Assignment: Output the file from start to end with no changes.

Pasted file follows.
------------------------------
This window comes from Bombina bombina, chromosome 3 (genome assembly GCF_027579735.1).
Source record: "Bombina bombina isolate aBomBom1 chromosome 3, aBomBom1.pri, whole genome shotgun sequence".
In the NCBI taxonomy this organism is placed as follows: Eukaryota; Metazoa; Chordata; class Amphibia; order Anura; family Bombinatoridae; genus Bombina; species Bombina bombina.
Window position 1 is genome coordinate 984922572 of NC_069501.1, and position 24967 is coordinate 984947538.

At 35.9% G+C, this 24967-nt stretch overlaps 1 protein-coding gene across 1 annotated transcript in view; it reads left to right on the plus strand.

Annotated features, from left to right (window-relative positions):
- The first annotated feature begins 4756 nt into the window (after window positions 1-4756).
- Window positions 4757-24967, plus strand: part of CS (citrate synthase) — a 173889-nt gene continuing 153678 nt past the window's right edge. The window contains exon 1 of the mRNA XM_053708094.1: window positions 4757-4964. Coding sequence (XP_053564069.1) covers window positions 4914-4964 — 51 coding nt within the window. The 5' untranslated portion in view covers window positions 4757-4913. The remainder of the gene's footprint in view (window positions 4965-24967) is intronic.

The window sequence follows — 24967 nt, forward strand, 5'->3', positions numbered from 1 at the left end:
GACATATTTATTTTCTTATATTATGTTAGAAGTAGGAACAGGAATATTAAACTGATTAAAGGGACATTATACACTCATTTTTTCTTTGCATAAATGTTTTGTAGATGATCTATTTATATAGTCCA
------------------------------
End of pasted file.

This window comes from Bombina bombina, chromosome 3 (genome assembly GCF_027579735.1).
Source record: "Bombina bombina isolate aBomBom1 chromosome 3, aBomBom1.pri, whole genome shotgun sequence".
In the NCBI taxonomy this organism is placed as follows: Eukaryota; Metazoa; Chordata; class Amphibia; order Anura; family Bombinatoridae; genus Bombina; species Bombina bombina.
Window position 1 is genome coordinate 984922572 of NC_069501.1, and position 24967 is coordinate 984947538.

At 35.9% G+C, this 24967-nt stretch overlaps 1 protein-coding gene across 1 annotated transcript in view; it reads left to right on the plus strand.

Annotated features, from left to right (window-relative positions):
- The first annotated feature begins 4756 nt into the window (after window positions 1-4756).
- Window positions 4757-24967, plus strand: part of CS (citrate synthase) — a 173889-nt gene continuing 153678 nt past the window's right edge. The window contains exon 1 of the mRNA XM_053708094.1: window positions 4757-4964. Coding sequence (XP_053564069.1) covers window positions 4914-4964 — 51 coding nt within the window. The 5' untranslated portion in view covers window positions 4757-4913. The remainder of the gene's footprint in view (window positions 4965-24967) is intronic.

The window sequence follows — 24967 nt, forward strand, 5'->3', positions numbered from 1 at the left end:
GACATATTTATTTTCTTATATTATGTTAGAAGTAGGAACAGGAATATTAAACTGATTAAAGGGACATTATACACTCATTTTTTCTTTGCATAAATGTTTTGTAGATGATCTATTTATATAGTCCA